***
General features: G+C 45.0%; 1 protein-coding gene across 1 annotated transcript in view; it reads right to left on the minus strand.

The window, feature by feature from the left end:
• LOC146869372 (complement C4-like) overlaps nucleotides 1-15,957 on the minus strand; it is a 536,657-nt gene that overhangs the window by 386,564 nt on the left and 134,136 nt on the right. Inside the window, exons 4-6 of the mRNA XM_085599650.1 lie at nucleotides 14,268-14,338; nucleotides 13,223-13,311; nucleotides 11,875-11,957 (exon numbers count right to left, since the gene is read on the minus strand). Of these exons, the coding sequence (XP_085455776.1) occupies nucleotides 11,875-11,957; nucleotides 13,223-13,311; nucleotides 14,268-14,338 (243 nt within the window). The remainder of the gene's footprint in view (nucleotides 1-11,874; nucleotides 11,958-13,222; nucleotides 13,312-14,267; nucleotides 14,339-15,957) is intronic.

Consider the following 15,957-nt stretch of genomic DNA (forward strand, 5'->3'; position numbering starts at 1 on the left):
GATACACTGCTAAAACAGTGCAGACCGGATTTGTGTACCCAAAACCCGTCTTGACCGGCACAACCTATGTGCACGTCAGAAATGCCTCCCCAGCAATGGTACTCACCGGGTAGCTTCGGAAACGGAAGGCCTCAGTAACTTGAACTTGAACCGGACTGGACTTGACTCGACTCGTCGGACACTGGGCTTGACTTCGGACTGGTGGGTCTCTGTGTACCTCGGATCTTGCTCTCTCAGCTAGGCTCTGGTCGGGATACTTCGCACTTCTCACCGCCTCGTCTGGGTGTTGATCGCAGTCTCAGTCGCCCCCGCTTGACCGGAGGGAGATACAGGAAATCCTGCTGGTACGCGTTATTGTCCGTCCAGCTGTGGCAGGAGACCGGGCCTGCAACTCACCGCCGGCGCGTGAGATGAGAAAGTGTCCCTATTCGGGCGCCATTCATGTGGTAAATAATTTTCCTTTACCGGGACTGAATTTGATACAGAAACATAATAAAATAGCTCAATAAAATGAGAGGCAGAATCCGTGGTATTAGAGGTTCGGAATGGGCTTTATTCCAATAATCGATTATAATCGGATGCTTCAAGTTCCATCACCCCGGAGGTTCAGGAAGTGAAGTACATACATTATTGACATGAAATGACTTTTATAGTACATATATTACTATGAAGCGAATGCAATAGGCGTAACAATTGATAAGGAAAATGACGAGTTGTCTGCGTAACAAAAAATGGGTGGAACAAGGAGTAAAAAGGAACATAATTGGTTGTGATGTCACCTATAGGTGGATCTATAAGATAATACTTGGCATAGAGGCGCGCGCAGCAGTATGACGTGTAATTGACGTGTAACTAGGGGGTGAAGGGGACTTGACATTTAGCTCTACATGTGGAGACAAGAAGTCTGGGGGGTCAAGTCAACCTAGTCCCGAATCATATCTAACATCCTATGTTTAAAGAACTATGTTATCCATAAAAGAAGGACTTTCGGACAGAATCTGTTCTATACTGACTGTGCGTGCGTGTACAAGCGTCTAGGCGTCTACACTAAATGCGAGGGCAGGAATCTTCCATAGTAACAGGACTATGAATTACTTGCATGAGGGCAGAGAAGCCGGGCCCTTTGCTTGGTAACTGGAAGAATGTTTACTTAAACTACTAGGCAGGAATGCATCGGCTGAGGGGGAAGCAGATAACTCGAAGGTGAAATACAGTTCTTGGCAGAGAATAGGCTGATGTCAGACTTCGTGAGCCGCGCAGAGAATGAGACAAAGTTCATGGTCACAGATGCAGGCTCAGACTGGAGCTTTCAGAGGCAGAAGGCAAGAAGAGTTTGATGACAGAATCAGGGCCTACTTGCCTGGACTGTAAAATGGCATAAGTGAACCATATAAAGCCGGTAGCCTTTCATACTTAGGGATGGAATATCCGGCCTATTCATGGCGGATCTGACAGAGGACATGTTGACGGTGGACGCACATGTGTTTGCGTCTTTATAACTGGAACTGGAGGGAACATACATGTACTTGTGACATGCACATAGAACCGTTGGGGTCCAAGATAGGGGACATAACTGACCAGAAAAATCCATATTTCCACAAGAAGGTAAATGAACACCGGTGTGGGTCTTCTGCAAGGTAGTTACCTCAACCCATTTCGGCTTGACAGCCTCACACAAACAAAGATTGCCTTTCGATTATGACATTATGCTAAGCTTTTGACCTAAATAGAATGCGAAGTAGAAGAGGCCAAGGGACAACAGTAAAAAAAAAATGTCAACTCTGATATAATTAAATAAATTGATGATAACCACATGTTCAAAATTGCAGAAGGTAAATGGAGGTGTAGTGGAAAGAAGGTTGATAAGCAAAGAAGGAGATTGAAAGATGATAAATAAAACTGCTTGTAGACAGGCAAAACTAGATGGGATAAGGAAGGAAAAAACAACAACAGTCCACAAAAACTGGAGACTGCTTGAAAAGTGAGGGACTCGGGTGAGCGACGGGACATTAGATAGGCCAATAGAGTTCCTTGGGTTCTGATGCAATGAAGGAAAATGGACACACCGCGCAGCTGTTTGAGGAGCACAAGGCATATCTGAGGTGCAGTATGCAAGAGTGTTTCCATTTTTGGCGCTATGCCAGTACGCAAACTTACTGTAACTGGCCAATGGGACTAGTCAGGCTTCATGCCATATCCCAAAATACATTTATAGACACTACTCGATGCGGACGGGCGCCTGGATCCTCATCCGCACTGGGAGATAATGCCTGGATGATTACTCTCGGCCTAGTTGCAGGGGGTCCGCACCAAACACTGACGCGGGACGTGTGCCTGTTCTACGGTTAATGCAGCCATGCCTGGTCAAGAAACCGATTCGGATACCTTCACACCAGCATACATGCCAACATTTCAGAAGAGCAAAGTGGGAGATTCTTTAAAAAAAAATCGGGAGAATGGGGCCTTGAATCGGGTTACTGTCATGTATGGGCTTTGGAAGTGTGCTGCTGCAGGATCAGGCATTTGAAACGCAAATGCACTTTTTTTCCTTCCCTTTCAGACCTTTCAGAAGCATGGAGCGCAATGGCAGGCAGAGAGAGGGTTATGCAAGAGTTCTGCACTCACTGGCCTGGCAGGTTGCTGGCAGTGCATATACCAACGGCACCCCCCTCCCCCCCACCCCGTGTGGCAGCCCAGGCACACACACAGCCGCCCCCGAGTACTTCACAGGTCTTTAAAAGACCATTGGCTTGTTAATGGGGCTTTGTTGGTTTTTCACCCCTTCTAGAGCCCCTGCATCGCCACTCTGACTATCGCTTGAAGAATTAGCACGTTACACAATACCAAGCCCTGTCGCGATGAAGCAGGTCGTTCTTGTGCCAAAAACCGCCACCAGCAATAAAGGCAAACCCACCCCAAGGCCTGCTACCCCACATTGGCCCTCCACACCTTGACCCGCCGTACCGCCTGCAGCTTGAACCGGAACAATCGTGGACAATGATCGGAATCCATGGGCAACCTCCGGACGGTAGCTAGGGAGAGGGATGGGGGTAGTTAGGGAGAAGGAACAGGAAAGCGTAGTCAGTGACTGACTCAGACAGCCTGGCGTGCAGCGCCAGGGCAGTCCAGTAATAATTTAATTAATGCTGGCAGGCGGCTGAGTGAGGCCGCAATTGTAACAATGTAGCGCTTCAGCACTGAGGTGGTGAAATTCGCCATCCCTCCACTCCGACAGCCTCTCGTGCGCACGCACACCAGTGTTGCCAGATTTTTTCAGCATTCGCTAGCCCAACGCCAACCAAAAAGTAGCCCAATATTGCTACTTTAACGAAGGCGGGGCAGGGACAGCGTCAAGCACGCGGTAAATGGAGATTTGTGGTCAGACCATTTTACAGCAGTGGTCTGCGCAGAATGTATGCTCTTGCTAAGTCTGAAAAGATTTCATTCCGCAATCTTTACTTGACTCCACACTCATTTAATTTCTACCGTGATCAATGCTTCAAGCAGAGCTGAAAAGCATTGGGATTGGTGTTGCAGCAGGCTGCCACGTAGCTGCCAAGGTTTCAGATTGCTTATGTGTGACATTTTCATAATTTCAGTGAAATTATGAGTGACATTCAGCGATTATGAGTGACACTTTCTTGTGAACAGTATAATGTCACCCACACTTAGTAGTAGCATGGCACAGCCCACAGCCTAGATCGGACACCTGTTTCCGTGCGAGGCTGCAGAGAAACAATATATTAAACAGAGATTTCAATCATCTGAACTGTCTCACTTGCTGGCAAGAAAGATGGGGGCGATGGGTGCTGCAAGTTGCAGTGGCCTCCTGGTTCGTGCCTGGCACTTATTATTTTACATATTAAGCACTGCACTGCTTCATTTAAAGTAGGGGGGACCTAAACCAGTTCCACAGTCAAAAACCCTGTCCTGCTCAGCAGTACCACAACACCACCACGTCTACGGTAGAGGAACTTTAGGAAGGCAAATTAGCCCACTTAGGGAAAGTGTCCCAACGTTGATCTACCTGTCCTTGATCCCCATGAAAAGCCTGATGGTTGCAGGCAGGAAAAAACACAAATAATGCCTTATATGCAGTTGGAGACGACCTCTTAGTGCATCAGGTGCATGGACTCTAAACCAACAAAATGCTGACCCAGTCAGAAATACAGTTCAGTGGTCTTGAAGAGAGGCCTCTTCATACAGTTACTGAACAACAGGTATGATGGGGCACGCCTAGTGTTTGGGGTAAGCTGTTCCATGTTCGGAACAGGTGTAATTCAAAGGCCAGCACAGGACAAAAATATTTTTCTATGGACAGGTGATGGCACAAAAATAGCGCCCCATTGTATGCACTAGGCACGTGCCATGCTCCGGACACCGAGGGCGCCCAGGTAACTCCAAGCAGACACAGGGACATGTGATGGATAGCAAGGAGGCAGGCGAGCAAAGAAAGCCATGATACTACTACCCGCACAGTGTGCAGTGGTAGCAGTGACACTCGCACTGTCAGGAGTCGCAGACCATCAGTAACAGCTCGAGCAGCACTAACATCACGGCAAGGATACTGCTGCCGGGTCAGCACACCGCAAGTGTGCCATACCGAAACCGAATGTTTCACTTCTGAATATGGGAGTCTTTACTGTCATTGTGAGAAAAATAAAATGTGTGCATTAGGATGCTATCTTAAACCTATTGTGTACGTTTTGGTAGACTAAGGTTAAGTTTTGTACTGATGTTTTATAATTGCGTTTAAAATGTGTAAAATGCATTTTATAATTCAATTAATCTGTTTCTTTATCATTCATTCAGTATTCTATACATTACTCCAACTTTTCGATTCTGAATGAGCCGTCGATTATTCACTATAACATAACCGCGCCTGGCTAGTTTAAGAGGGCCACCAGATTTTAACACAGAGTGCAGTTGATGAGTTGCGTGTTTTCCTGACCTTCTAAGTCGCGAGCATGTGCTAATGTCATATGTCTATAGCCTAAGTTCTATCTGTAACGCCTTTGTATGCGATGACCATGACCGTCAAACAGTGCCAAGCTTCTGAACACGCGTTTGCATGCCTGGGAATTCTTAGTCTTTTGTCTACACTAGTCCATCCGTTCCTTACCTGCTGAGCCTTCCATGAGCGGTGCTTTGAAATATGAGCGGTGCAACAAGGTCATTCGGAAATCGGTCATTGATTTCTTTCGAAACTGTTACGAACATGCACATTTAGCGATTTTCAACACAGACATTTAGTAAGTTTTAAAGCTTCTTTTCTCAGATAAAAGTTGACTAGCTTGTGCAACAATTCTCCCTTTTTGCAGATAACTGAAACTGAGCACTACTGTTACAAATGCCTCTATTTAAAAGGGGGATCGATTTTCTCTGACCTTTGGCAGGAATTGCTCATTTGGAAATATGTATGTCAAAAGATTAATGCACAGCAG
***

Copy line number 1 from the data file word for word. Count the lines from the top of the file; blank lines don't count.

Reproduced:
General features: G+C 45.0%; 1 protein-coding gene across 1 annotated transcript in view; it reads right to left on the minus strand.